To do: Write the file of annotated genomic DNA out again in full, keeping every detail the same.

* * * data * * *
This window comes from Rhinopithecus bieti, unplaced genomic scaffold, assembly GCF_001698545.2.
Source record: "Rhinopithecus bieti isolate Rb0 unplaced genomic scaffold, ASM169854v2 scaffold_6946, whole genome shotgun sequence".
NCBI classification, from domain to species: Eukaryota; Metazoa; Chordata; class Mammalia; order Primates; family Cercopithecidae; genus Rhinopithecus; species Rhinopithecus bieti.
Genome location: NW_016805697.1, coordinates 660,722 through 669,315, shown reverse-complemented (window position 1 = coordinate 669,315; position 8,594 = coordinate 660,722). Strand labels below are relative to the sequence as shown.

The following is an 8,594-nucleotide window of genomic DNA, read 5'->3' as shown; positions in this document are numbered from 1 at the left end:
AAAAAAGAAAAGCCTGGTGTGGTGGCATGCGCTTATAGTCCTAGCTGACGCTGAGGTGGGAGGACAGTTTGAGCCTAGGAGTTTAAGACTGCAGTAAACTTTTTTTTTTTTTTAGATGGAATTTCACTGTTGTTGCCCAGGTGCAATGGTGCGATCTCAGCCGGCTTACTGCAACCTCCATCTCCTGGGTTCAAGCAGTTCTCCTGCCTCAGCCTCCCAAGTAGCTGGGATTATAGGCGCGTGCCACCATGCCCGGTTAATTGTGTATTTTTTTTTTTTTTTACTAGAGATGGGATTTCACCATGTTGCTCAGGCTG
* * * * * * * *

This window comes from Rhinopithecus bieti, unplaced genomic scaffold, assembly GCF_001698545.2.
Source record: "Rhinopithecus bieti isolate Rb0 unplaced genomic scaffold, ASM169854v2 scaffold_6946, whole genome shotgun sequence".
NCBI classification, from domain to species: Eukaryota; Metazoa; Chordata; class Mammalia; order Primates; family Cercopithecidae; genus Rhinopithecus; species Rhinopithecus bieti.
Genome location: NW_016805697.1, coordinates 660,722 through 669,315, shown reverse-complemented (window position 1 = coordinate 669,315; position 8,594 = coordinate 660,722). Strand labels below are relative to the sequence as shown.

The following is an 8,594-nucleotide window of genomic DNA, read 5'->3' as shown; positions in this document are numbered from 1 at the left end:
AAAAAAGAAAAGCCTGGTGTGGTGGCATGCGCTTATAGTCCTAGCTGACGCTGAGGTGGGAGGACAGTTTGAGCCTAGGAGTTTAAGACTGCAGTAAACTTTTTTTTTTTTTTAGATGGAATTTCACTGTTGTTGCCCAGGTGCAATGGTGCGATCTCAGCCGGCTTACTGCAACCTCCATCTCCTGGGTTCAAGCAGTTCTCCTGCCTCAGCCTCCCAAGTAGCTGGGATTATAGGCGCGTGCCACCATGCCCGGTTAATTGTGTATTTTTTTTTTTTTTTACTAGAGATGGGATTTCACCATGTTGCTCAGGCTG